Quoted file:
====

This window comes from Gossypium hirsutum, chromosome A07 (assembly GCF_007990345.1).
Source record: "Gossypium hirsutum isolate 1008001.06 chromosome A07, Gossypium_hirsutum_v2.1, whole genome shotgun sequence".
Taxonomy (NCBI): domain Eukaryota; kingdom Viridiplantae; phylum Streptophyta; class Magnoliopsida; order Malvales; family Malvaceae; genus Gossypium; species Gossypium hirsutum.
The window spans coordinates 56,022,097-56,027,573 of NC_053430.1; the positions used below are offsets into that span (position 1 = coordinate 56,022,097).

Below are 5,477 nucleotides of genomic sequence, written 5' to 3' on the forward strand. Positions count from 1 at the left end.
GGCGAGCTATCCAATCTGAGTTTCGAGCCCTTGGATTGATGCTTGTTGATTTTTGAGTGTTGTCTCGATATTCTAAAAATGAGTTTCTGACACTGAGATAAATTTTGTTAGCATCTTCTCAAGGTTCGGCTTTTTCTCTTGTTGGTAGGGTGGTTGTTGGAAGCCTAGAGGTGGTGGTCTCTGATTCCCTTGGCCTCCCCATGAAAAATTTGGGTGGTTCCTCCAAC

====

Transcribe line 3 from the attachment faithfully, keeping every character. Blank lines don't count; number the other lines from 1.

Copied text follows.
Taxonomy (NCBI): domain Eukaryota; kingdom Viridiplantae; phylum Streptophyta; class Magnoliopsida; order Malvales; family Malvaceae; genus Gossypium; species Gossypium hirsutum.